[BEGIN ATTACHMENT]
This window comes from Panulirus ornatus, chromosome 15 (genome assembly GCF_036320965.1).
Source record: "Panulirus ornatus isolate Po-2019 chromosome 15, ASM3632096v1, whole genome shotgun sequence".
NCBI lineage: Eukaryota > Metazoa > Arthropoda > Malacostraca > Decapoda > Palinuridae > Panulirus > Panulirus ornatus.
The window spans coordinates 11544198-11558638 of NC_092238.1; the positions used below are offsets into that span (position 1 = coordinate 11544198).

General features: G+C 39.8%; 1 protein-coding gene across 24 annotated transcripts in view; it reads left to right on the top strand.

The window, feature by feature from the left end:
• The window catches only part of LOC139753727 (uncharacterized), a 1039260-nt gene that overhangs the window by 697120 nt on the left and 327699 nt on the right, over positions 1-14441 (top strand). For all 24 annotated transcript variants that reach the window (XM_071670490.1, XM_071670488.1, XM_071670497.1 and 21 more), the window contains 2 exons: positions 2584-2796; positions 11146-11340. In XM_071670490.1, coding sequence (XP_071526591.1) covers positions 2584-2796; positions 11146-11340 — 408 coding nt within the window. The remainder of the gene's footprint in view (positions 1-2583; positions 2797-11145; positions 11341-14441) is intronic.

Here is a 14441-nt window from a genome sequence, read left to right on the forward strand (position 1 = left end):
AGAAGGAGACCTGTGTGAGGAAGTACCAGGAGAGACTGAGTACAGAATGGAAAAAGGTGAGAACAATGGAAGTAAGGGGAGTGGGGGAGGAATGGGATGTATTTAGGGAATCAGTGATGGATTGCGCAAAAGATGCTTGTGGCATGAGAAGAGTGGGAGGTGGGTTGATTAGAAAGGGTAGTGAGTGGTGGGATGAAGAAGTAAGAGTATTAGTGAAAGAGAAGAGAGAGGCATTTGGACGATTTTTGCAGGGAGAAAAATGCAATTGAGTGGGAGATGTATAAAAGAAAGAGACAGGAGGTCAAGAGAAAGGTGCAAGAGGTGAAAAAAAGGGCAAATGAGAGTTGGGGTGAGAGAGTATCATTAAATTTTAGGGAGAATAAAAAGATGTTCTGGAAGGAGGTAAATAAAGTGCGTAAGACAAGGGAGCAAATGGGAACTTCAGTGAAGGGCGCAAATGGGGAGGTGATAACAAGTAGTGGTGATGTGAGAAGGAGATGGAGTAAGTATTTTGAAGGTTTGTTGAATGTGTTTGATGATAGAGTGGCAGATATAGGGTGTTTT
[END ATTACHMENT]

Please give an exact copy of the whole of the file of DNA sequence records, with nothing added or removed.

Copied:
This window comes from Panulirus ornatus, chromosome 15 (genome assembly GCF_036320965.1).
Source record: "Panulirus ornatus isolate Po-2019 chromosome 15, ASM3632096v1, whole genome shotgun sequence".
NCBI lineage: Eukaryota > Metazoa > Arthropoda > Malacostraca > Decapoda > Palinuridae > Panulirus > Panulirus ornatus.
The window spans coordinates 11544198-11558638 of NC_092238.1; the positions used below are offsets into that span (position 1 = coordinate 11544198).

General features: G+C 39.8%; 1 protein-coding gene across 24 annotated transcripts in view; it reads left to right on the top strand.

The window, feature by feature from the left end:
• The window catches only part of LOC139753727 (uncharacterized), a 1039260-nt gene that overhangs the window by 697120 nt on the left and 327699 nt on the right, over positions 1-14441 (top strand). For all 24 annotated transcript variants that reach the window (XM_071670490.1, XM_071670488.1, XM_071670497.1 and 21 more), the window contains 2 exons: positions 2584-2796; positions 11146-11340. In XM_071670490.1, coding sequence (XP_071526591.1) covers positions 2584-2796; positions 11146-11340 — 408 coding nt within the window. The remainder of the gene's footprint in view (positions 1-2583; positions 2797-11145; positions 11341-14441) is intronic.

Here is a 14441-nt window from a genome sequence, read left to right on the forward strand (position 1 = left end):
AGAAGGAGACCTGTGTGAGGAAGTACCAGGAGAGACTGAGTACAGAATGGAAAAAGGTGAGAACAATGGAAGTAAGGGGAGTGGGGGAGGAATGGGATGTATTTAGGGAATCAGTGATGGATTGCGCAAAAGATGCTTGTGGCATGAGAAGAGTGGGAGGTGGGTTGATTAGAAAGGGTAGTGAGTGGTGGGATGAAGAAGTAAGAGTATTAGTGAAAGAGAAGAGAGAGGCATTTGGACGATTTTTGCAGGGAGAAAAATGCAATTGAGTGGGAGATGTATAAAAGAAAGAGACAGGAGGTCAAGAGAAAGGTGCAAGAGGTGAAAAAAAGGGCAAATGAGAGTTGGGGTGAGAGAGTATCATTAAATTTTAGGGAGAATAAAAAGATGTTCTGGAAGGAGGTAAATAAAGTGCGTAAGACAAGGGAGCAAATGGGAACTTCAGTGAAGGGCGCAAATGGGGAGGTGATAACAAGTAGTGGTGATGTGAGAAGGAGATGGAGTAAGTATTTTGAAGGTTTGTTGAATGTGTTTGATGATAGAGTGGCAGATATAGGGTGTTTT